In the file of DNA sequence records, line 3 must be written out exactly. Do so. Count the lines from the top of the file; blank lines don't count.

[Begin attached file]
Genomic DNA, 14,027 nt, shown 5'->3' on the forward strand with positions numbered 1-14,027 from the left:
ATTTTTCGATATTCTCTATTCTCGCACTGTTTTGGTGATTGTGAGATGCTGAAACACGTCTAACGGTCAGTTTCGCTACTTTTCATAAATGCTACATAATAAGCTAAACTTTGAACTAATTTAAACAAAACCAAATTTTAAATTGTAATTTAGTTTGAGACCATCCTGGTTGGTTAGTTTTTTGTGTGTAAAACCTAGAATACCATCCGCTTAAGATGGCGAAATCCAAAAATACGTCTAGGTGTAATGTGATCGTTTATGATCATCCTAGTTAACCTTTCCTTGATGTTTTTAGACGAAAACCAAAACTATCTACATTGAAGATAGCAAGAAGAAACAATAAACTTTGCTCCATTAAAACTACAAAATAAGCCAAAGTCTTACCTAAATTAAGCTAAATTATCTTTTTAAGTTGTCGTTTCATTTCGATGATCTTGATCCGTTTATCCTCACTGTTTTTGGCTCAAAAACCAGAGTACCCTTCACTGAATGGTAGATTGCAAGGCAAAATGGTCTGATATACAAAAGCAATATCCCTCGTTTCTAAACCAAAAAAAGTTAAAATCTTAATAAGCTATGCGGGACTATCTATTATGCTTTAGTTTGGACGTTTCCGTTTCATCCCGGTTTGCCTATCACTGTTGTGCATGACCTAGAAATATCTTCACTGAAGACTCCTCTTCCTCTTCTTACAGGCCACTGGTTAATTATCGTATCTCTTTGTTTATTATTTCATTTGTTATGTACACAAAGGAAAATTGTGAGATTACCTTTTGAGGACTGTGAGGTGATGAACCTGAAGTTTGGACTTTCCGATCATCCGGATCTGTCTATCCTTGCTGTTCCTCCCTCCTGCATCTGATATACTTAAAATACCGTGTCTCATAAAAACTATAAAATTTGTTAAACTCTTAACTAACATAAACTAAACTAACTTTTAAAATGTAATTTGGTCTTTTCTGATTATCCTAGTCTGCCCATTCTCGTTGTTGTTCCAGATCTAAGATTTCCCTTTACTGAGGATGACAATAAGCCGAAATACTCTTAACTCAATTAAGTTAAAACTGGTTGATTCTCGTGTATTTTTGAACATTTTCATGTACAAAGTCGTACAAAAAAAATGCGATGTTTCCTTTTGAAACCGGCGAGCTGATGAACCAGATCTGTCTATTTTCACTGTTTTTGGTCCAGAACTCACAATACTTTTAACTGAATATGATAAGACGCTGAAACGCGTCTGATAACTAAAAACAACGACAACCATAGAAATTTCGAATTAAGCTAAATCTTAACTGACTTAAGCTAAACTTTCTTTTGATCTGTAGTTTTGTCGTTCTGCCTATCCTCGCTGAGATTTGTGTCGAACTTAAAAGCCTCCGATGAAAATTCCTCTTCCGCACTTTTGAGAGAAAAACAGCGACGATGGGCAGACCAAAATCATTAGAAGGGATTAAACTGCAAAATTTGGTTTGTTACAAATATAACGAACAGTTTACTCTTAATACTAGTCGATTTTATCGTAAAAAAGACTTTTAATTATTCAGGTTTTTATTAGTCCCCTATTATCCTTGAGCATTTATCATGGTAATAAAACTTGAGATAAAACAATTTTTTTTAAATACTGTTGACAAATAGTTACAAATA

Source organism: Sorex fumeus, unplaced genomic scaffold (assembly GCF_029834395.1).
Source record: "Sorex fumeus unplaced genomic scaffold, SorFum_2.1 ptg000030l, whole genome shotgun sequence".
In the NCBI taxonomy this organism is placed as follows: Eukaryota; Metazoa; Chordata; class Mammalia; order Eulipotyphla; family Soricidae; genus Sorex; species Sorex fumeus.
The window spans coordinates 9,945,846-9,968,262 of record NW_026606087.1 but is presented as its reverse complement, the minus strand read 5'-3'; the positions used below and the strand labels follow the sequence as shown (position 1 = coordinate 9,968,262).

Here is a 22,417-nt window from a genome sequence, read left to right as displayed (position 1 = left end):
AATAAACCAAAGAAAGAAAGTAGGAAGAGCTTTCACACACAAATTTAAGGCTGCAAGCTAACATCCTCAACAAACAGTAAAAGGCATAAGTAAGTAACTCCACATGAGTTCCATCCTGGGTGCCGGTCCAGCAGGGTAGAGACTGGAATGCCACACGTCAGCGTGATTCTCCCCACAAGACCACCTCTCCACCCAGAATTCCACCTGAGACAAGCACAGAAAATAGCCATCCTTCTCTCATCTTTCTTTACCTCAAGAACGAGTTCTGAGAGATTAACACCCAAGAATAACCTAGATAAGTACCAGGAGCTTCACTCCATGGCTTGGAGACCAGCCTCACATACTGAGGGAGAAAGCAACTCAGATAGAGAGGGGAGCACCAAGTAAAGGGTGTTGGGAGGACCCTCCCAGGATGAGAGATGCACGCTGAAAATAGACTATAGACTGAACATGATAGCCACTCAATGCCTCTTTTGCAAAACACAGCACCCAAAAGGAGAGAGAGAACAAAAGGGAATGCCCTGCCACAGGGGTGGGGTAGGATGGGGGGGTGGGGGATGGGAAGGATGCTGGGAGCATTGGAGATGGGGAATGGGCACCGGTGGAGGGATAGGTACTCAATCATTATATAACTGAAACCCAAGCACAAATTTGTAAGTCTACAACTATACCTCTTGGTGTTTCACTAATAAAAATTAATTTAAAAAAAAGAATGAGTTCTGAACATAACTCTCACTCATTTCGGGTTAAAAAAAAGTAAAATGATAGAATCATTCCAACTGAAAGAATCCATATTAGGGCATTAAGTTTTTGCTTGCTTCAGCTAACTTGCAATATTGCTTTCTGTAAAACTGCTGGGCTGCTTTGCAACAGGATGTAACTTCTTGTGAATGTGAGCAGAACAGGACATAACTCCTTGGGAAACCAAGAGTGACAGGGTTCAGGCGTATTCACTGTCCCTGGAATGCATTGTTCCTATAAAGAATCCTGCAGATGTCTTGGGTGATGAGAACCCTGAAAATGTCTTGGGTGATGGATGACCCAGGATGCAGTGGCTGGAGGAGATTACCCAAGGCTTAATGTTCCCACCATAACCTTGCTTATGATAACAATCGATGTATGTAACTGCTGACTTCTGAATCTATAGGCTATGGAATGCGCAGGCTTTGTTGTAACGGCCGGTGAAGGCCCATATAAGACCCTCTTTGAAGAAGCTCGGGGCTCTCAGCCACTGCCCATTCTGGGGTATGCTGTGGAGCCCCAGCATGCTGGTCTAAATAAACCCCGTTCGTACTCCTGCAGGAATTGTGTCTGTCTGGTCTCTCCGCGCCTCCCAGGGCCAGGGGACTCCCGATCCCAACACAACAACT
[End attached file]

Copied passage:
Source organism: Sorex fumeus, unplaced genomic scaffold (assembly GCF_029834395.1).